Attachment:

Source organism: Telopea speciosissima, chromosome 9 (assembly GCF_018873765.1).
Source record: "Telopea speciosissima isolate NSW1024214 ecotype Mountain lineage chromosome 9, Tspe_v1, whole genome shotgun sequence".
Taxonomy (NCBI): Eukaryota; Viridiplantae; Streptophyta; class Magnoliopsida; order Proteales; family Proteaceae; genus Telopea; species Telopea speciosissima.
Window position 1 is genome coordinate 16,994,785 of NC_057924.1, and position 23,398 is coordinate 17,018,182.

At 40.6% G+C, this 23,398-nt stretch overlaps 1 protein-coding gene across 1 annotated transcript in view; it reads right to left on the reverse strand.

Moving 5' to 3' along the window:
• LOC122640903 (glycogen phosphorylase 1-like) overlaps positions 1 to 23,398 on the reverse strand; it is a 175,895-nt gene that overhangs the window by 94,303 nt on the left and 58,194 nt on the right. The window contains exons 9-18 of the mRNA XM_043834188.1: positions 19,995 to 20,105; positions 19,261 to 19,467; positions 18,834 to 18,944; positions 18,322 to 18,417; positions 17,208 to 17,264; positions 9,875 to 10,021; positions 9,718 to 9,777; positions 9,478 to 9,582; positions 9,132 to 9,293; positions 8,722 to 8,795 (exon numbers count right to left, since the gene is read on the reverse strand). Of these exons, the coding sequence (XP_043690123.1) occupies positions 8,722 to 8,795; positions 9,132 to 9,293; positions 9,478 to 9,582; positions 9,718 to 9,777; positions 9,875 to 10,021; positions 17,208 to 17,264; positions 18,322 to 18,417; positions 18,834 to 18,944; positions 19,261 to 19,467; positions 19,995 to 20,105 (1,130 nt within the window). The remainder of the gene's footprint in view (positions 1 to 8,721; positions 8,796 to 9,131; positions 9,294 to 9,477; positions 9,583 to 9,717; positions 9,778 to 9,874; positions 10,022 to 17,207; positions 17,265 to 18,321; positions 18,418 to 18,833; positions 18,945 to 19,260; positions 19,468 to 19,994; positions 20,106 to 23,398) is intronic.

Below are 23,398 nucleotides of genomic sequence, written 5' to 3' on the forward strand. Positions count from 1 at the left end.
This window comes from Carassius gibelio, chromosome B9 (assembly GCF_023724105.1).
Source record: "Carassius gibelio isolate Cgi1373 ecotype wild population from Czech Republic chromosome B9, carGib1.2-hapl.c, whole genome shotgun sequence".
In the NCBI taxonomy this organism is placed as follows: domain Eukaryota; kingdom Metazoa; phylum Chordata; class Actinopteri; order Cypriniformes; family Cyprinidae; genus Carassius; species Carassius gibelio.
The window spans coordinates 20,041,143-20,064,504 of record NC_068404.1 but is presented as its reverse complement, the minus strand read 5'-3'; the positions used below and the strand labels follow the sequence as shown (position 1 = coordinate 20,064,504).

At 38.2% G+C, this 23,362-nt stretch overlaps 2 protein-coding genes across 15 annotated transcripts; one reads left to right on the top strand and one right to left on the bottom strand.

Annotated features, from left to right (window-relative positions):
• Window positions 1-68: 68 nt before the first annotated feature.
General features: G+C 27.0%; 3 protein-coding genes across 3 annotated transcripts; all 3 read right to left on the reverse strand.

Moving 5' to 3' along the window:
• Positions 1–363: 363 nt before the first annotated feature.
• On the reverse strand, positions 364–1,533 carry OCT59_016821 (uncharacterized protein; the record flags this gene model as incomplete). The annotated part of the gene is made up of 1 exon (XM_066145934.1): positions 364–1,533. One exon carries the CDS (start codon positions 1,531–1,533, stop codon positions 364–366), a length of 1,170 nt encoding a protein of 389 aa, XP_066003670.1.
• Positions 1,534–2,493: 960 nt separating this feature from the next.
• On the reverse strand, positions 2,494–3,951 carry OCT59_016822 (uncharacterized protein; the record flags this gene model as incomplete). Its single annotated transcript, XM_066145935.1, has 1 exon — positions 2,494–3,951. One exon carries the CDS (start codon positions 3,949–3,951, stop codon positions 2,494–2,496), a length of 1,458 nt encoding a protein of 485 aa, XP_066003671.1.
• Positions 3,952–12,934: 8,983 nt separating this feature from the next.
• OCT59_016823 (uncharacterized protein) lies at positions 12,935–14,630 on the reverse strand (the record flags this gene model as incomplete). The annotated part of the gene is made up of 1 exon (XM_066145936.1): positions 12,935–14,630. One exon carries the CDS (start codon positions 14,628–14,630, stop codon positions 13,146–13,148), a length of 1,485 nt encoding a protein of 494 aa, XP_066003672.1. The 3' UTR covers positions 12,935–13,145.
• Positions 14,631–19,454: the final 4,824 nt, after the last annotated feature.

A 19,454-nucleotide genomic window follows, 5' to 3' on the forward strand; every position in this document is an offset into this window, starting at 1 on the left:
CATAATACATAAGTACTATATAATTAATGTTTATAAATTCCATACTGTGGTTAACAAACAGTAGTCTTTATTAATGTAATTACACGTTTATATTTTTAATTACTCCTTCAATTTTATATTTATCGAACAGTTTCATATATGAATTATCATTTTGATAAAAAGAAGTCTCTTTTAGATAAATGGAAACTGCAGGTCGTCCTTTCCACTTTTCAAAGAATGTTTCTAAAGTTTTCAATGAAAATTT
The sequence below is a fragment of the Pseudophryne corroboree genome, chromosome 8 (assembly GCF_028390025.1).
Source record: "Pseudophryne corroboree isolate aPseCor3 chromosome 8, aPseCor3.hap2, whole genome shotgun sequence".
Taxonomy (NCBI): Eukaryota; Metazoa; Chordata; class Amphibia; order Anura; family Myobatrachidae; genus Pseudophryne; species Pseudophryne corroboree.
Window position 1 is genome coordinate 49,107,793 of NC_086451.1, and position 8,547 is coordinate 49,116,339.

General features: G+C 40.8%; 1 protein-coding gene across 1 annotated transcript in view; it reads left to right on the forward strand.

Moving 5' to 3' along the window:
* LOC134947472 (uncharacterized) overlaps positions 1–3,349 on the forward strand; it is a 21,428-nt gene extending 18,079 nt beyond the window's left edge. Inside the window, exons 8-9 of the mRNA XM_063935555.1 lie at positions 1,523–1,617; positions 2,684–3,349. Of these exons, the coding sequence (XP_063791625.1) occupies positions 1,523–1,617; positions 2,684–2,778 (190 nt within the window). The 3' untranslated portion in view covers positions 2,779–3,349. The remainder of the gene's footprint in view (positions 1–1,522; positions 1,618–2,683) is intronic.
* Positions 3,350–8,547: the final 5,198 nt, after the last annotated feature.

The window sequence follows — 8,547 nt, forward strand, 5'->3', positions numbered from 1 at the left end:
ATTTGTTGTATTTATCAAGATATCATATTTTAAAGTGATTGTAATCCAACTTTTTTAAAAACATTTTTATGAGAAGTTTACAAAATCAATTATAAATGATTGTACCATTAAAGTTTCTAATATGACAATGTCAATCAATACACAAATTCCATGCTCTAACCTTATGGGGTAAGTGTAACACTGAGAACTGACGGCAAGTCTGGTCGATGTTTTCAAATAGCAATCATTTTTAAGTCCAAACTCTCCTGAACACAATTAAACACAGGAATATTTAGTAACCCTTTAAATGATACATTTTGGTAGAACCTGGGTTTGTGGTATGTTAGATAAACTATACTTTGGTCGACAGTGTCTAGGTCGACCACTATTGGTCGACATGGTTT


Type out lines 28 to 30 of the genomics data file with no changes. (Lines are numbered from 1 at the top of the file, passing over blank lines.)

Source record: "Pseudophryne corroboree isolate aPseCor3 chromosome 8, aPseCor3.hap2, whole genome shotgun sequence".
Taxonomy (NCBI): Eukaryota; Metazoa; Chordata; class Amphibia; order Anura; family Myobatrachidae; genus Pseudophryne; species Pseudophryne corroboree.
Window position 1 is genome coordinate 49,107,793 of NC_086451.1, and position 8,547 is coordinate 49,116,339.